February 17, 2015
Minneapolis-based company Stratasys is introducing a free, 3D printing curriculum for educators. The 3D printing company is offering a 14-week course online to help prepare secondary and post-secondary students for careers in the industry. Learning materials are free for educators and include a curriculum guide, supporting presentations, 3D models (STL files) and grading tools.
“We notice a strong demand coming from the industry for a curriculum focusing on 3D printing,” says Shelly Linor, director of global education for Stratasys. “Educators around the world now have an opportunity to make a big impact by using and contributing to our curriculum. They will also be able to better prepare their students for future careers as 3D printing is becoming an intrinsic part of the design and manufacturing processes in leading companies,” Linor says.
Through project-based learning, students will experience 3D printing’s impact on the design process firsthand. Centered on the course’s theme Make Something That Moves Something, a variety of projects guide students through the process of designing and 3D printing a fully functional moving part in a single build.
According to Stratasys, once students complete the beginning course, they will be able to understand current and emerging 3D printing applications in a variety of industries. The initiative is focused on academia community engagement, the content may be continuously refreshed with the help of participating educators.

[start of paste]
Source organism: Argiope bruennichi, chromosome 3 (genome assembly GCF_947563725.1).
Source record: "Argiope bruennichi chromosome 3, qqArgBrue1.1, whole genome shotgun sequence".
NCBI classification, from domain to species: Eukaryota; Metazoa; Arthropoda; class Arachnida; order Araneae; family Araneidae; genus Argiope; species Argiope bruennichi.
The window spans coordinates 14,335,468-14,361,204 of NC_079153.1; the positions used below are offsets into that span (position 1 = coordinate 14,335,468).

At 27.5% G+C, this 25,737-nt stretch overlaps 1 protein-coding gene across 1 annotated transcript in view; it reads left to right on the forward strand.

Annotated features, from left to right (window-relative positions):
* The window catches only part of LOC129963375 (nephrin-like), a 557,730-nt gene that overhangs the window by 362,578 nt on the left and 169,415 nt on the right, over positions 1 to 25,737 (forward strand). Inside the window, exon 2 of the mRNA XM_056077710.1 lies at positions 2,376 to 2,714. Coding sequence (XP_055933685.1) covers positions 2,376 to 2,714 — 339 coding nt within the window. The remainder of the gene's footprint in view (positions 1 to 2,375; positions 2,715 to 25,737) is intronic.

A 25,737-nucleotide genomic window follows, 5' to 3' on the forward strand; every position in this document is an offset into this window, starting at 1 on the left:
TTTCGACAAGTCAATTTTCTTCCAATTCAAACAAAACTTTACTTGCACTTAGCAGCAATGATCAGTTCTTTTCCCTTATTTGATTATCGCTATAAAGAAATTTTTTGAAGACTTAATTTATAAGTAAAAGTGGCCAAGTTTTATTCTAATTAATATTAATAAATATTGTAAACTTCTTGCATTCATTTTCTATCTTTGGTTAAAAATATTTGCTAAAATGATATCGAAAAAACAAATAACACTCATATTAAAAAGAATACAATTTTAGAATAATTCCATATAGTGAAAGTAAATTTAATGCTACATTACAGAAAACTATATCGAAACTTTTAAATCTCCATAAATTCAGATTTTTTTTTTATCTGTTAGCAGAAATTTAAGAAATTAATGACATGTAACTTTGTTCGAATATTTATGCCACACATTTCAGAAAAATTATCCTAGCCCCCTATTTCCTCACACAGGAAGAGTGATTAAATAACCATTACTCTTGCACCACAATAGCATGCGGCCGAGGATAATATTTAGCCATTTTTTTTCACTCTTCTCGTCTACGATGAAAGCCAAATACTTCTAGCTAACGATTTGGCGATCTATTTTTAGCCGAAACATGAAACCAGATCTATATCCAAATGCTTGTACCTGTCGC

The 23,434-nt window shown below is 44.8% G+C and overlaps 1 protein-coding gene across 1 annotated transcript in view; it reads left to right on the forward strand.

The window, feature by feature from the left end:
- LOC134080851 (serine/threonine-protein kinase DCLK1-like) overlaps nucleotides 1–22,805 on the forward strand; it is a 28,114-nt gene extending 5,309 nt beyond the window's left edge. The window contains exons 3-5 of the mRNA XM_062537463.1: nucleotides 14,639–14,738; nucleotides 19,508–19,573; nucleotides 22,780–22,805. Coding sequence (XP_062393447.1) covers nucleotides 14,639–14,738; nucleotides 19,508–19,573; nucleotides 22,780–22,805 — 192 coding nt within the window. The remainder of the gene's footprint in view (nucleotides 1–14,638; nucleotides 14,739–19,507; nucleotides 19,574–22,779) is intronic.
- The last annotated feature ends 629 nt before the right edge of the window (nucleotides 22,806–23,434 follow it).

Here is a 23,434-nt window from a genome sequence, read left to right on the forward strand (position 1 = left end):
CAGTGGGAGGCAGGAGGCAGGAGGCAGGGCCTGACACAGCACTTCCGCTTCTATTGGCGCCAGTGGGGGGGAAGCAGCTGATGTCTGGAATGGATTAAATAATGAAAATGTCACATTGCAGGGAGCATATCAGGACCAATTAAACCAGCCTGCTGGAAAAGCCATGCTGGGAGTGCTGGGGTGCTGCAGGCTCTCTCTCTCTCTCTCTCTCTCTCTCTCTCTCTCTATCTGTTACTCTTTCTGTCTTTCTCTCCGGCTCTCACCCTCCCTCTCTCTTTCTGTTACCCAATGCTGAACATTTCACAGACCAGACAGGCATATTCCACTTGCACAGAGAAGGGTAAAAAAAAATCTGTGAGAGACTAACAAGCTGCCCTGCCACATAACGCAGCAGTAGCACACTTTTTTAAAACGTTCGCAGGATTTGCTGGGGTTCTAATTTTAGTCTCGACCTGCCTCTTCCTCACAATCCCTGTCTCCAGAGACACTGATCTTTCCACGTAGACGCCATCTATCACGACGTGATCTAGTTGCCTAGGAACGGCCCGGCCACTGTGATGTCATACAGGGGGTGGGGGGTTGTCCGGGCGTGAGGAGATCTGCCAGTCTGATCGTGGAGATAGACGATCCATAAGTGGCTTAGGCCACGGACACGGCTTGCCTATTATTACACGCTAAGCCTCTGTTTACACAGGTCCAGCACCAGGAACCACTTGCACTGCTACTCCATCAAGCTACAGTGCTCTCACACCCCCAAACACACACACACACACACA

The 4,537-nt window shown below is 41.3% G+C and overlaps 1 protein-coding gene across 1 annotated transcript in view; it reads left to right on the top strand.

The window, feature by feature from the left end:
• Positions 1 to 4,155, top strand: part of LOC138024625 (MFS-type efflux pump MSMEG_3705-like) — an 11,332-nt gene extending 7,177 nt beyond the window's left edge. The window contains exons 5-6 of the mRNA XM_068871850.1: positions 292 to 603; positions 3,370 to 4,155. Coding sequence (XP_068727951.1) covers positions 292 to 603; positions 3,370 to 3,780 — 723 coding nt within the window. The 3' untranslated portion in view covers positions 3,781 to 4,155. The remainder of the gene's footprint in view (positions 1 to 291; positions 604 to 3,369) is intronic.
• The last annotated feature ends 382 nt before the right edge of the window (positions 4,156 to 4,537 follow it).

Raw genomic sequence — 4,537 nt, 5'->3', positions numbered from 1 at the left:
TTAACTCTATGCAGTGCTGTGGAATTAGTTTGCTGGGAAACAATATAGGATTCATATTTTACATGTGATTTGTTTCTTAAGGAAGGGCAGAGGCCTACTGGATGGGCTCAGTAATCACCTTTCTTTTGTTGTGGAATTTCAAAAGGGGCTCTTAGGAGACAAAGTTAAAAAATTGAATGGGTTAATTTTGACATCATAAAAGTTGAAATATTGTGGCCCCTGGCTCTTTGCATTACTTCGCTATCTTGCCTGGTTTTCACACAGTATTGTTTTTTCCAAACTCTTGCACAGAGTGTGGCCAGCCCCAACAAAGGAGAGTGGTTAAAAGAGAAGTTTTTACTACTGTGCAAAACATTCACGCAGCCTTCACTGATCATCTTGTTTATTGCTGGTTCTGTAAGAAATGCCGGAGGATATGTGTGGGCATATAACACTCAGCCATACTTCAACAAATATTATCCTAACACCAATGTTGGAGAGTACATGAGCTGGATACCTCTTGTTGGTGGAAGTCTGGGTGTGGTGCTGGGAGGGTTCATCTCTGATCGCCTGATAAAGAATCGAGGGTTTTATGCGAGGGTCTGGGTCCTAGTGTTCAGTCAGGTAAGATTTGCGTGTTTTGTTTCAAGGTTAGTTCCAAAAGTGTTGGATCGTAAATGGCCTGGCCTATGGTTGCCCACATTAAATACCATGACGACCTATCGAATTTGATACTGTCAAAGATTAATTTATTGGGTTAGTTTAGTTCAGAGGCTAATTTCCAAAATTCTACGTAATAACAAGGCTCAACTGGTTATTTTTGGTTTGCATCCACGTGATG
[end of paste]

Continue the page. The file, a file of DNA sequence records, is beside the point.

3D printing is revolutionizing various industries by democratizing manufacturing, and creating opportunities for smaller businesses to compete with established companies. Forbes recently published a forecast of a 106.6% annual growth rate (CAGR) in worldwide unit shipments of 3D printers from 2012 to 2018.
With a growing demand for 3D printers, comes a demand for specialists.
A few schools in Singapore and the U.S. have led the process of implementing Stratasys’ 3D printing curriculum.
“The introductory material on 3D printing that Stratasys offers, from the slide presentations to the videos, were impressive,” says Ms.Chee Feng Ping, a lecturer with the Temasek Polytechnic in Singapore. “The students enjoy the hands-on activities especially the design process with 3D printing.”
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